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Know the Prospect: Leandro Bolmaro

Could he provide a dash of Argentine flair to the moribund Knicks?

FC Barcelona v LDLC Asvel Villeurbane - Turkish Airlines EuroLeague Photo by Rodolfo Molina/Euroleague Basketball via Getty Images

I’ve been working in the P&T coal mines for almost eight years now, but I don’t think I’ve ever done a prospect profile. Something changed this year, however. For one, I’m super bored. More than boredom, though, it was love that brought me to this prospect.

For those of you who don’t know me, I have a bit of an obsession with Argentine basketball. Pablo Prigioni is my god, of course, but I’ve long believed the Argentines play a superior brand of ball. Is it a coincidence that the Knicks haven’t made the playoffs — or even contended — since they last had an Argentine on the roster?

Sadly, there haven’t been many Argentine prospects coming up through the NBA ranks of late. This year, however, one intrepid young gaucho has moseyed into the first-round picture. His name: Leandro Bolmaro.

Bolmaro is a 6’7” shooting guard who plays for Barcelona of the Spanish ACB. Barcelona is one of the top teams in Europe, which meant Bolmaro also got some seasoning in the Euroleague, though he spent most of the past season with Barcelona II in the lower Spanish league.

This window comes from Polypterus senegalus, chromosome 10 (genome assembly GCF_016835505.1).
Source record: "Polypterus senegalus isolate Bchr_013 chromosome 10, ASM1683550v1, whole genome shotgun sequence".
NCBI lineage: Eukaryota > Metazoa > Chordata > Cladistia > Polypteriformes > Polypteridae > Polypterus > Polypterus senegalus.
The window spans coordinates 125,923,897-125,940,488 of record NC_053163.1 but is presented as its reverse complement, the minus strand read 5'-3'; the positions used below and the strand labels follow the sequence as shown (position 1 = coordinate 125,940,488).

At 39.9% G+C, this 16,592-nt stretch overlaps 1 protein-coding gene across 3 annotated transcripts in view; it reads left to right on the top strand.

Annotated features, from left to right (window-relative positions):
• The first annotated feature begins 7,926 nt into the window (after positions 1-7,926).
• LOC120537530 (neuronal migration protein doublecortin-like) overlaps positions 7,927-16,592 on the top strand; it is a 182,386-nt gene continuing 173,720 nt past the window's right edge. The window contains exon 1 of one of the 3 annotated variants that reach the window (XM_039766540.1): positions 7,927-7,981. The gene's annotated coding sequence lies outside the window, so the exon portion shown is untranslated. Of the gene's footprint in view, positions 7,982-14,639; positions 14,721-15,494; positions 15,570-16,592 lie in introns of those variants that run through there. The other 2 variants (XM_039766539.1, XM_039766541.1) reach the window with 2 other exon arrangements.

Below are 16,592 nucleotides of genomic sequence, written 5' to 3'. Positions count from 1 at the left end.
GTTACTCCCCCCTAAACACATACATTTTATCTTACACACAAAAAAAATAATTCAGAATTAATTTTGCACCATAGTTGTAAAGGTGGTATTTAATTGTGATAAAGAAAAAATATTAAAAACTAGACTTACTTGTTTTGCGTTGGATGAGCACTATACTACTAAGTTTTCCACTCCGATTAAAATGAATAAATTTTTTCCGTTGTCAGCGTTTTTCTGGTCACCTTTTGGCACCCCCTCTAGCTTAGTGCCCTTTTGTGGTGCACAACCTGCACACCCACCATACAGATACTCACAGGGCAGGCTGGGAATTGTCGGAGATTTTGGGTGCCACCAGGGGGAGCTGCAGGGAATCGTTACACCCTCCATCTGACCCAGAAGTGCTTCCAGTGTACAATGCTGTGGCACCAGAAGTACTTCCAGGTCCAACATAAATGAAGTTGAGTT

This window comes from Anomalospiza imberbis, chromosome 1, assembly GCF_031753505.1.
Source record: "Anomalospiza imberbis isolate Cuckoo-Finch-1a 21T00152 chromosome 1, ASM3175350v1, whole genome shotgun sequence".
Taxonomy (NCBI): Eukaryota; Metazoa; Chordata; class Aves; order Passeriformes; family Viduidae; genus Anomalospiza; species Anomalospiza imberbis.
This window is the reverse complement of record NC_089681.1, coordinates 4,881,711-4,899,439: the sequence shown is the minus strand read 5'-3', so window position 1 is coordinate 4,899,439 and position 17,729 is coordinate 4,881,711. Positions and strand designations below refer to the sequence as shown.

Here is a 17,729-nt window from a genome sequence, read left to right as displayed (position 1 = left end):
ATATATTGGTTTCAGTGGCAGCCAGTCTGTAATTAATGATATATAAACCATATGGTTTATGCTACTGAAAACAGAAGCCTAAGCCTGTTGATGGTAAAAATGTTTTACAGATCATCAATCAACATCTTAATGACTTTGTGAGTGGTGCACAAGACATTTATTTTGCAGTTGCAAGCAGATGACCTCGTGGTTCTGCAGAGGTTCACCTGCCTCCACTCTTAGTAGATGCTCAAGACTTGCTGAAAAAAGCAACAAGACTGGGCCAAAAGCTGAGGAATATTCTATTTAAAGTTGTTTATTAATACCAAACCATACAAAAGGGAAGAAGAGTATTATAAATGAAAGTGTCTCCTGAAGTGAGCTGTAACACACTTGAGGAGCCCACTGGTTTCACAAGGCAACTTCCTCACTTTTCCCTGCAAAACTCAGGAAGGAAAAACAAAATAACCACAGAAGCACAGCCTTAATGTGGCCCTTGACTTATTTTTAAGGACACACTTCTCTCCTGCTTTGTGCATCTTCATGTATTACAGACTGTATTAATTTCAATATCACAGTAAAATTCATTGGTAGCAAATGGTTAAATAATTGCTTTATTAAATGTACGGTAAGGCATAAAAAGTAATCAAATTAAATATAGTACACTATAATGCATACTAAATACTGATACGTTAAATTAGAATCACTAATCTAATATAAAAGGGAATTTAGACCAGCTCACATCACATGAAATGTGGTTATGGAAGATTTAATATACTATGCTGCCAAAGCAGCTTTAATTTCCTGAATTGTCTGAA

His stats, courtesy of RealGM:

Let’s break down the kid’s game, shall we?


The first thing that stands out about Bolmaro’s game is his passing, which can be summed up with words like “creative”, “absurd”, “ballsy” and “borderline reckless.” Bolmaro isn’t a point guard, but he has every imaginable pass in his bag, including some passes you probably never even dreamed of. This has unfortunately caused some to compare him to fellow Argentine Manu Ginobili. While it’s not fair to compare him to compare Bolmaro to a future Hall of Famer, the kid has a similar sense of flair.

Watching Bolmaro play in juniors and the lower levels, you often see teammates caught unawares by his passes. Here, the big cannot finish. Replace that kid with Mitchell Robinson, and you have an easy dunk.

Bolmaro can throw the long-distance bounce pass with either hand. The second video is the most impressive pass, while the third video gets bonus points for him first blowing up the attempted dribble hand-off and swiping the ball from the opponent.

Here we have the casual between-the-legs pocket pass (0:37 mark):

I’m not even sure how to describe this play. It’s obviously not something you would teach a young player to do. I’m not sure how he saw the second teammate behind the teammate who was right in front of him.

As you can imagine with passes like these, Bolmaro is prone to turning the ball over. He makes some dumb mistakes with his passes. That is something he should hopefully improve on with age and experience. And, honestly, I don’t even care that much about the turnovers. It’s a small price to pay for making basketball fun. When was the last time the Knicks had a guy with that kind of sauce?